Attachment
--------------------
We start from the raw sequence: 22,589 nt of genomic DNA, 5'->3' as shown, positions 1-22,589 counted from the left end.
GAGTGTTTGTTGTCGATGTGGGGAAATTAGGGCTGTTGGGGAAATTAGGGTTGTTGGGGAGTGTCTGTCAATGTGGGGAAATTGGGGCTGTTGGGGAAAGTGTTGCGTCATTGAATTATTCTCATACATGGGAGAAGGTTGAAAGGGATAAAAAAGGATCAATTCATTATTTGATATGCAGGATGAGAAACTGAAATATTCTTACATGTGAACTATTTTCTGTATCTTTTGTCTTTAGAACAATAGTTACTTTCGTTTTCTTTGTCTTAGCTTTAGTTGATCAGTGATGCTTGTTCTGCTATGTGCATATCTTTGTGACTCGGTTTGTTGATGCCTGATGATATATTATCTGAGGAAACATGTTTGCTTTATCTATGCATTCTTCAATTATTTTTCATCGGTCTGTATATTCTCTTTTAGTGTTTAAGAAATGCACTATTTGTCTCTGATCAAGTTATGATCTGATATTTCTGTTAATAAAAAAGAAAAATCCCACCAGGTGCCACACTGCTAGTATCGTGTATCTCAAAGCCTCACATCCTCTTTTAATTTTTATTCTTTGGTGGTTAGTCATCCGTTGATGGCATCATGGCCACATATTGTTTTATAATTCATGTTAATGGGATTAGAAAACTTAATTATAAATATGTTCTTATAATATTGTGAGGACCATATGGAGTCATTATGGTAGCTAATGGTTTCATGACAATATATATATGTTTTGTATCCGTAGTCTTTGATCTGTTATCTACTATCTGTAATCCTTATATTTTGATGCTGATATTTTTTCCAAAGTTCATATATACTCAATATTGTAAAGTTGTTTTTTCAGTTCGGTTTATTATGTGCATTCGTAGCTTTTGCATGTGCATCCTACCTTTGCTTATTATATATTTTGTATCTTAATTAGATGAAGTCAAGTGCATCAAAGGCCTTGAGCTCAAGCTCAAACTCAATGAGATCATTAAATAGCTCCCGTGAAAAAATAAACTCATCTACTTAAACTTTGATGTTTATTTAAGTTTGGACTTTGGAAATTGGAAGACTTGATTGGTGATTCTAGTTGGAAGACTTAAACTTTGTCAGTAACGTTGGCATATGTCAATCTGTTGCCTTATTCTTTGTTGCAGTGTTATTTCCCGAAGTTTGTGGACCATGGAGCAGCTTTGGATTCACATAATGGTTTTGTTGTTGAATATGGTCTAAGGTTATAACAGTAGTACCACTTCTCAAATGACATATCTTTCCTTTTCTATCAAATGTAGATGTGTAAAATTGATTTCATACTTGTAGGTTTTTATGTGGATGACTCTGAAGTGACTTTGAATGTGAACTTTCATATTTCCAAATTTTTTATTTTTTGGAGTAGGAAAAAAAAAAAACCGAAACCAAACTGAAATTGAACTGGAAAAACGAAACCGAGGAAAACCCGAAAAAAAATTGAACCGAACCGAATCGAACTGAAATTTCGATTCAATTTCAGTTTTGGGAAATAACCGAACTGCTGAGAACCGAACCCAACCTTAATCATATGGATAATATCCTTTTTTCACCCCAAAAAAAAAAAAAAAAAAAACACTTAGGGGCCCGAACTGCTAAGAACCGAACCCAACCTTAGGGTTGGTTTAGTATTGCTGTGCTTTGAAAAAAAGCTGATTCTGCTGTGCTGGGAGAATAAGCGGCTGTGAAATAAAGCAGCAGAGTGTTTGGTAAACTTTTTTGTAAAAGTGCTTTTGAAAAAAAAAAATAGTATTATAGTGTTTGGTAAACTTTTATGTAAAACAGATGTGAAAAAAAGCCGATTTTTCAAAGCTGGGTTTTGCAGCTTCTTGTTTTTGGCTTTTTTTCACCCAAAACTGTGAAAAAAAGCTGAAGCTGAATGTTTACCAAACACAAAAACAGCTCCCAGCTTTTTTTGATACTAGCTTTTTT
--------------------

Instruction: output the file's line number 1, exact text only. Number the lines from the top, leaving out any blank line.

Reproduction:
We start from the raw sequence: 22,589 nt of genomic DNA, 5'->3' as shown, positions 1-22,589 counted from the left end.